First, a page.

Facebook's announcement of its new energy-efficient datacentre in Oregon was met with great fanfare. No doubt sharing green designs and encouraging collaboration in the industry will make great advances in the long term.
However, if resellers can look beyond the glare of those stylish blue server lights, they will find business opportunities in providing energy-efficient offerings to a wide range of end users.
Facebook has saved money doing things like outside air cooling and implementing new approaches to power backup and distribution, but the Open Compute Project makes no mention of efficient storage that can make applications more effective and reduce power consumption.
Storage is a competitive and expanding market. Almost every organisation wants more storage, but perhaps the fastest growth is within high-capacity installations, in niche sectors such as scientific computing, video editing, image storage and CCTV.
The storage systems used in these applications can consume lots of energy, but offer many opportunities for greater efficiency in the way the systems are designed and the storage is managed.
With cooling often consuming as much energy as the equipment itself, resellers can add value by offering products that consume less power and are also designed to reduce the energy consumed by cooling and air conditioning.
Even the simplest measures within the design can make a difference. While improved cable management that allows unimpeded airflow is one example, a well-designed storage system will minimise the impedance offered to the air using complex fluid dynamics.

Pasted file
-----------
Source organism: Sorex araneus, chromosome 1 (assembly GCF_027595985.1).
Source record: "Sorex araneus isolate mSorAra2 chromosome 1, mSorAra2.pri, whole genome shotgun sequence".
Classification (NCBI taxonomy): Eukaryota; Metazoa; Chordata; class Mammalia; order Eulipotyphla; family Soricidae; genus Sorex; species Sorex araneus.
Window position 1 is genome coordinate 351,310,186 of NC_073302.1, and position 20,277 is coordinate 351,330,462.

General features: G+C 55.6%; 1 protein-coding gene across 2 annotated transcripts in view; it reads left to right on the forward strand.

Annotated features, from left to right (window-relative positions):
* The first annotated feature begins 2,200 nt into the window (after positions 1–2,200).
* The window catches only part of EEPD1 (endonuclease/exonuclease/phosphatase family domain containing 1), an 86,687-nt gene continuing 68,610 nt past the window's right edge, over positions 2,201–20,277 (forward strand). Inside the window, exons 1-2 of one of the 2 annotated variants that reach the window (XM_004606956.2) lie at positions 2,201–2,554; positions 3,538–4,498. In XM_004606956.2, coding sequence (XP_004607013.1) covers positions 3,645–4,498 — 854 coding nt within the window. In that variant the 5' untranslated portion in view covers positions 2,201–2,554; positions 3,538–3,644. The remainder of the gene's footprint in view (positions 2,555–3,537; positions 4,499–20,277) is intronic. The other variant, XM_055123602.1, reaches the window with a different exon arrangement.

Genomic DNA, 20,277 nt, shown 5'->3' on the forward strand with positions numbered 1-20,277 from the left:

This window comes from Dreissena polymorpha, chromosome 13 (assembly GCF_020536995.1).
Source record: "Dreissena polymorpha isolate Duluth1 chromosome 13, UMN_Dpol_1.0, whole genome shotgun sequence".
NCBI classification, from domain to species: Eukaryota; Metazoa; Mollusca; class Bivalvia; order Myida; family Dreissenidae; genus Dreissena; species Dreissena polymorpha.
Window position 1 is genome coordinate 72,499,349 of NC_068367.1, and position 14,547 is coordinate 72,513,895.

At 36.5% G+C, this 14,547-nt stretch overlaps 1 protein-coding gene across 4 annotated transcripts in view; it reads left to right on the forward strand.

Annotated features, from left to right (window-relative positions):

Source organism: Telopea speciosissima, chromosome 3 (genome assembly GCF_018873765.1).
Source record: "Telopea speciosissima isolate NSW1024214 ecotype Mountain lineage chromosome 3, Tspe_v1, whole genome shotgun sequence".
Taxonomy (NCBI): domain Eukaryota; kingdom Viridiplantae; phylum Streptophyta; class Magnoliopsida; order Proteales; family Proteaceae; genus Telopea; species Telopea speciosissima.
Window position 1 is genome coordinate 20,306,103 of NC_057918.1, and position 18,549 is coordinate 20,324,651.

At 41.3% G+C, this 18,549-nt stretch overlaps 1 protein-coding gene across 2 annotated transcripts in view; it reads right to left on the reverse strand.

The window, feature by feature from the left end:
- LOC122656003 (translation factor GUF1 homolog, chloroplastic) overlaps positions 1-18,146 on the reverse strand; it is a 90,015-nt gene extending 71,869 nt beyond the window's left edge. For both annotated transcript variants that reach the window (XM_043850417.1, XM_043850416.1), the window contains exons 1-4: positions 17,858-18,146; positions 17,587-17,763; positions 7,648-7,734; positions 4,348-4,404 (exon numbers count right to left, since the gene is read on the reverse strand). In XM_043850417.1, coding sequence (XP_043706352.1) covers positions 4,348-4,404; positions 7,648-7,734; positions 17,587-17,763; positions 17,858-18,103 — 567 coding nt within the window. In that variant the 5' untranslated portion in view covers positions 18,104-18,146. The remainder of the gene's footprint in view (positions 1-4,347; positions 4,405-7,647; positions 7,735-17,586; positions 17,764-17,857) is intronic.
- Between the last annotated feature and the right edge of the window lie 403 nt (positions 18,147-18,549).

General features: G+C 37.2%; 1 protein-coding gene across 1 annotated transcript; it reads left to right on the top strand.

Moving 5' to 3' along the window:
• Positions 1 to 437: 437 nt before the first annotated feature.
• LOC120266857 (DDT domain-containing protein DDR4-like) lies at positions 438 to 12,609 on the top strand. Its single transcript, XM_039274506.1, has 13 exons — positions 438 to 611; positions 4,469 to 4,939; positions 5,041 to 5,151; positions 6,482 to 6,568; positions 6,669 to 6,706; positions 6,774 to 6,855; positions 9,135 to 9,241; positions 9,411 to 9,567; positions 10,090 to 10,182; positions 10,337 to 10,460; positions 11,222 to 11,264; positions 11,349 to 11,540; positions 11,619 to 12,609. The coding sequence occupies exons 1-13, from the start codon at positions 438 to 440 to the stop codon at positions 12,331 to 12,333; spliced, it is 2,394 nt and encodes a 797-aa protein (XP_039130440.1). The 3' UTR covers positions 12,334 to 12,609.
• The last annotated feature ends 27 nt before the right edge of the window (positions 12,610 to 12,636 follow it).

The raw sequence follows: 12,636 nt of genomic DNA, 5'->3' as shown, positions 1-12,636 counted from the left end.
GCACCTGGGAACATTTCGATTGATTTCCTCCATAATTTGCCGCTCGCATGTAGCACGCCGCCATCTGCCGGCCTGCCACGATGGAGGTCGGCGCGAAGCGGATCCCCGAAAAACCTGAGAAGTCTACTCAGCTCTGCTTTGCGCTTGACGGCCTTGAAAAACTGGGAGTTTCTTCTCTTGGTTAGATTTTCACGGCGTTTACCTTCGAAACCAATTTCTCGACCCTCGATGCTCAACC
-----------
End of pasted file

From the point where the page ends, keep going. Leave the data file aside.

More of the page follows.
Other factors can also have a large impact; for example, increasing the storage density not only saves rack space and real estate costs, but can also improve the cooling efficiency, cutting energy consumption and cost.
The industry as a whole needs to get a grip on the issue of power consumption and understand that improving energy efficiency needs much more than a review of the specified power consumption of a product.
By understanding how to improve the efficiency of the cooling systems, the best way to manage the spin-down of unused drives and the use of techniques such as zoning storage for more efficient management, resellers can add value by providing insight and advice. As the demand for capacity grows - particularly disk-based, near-line storage - the impact of making smart storage choices will only increase.
Something needs to be done to reduce power consumption for the sake of the planet, of course, but I predict that resellers that can offer deep insight into how customers can reduce their energy costs will profit from adoption of energy-efficient data storage.
Niall Smith is sales director at UIT
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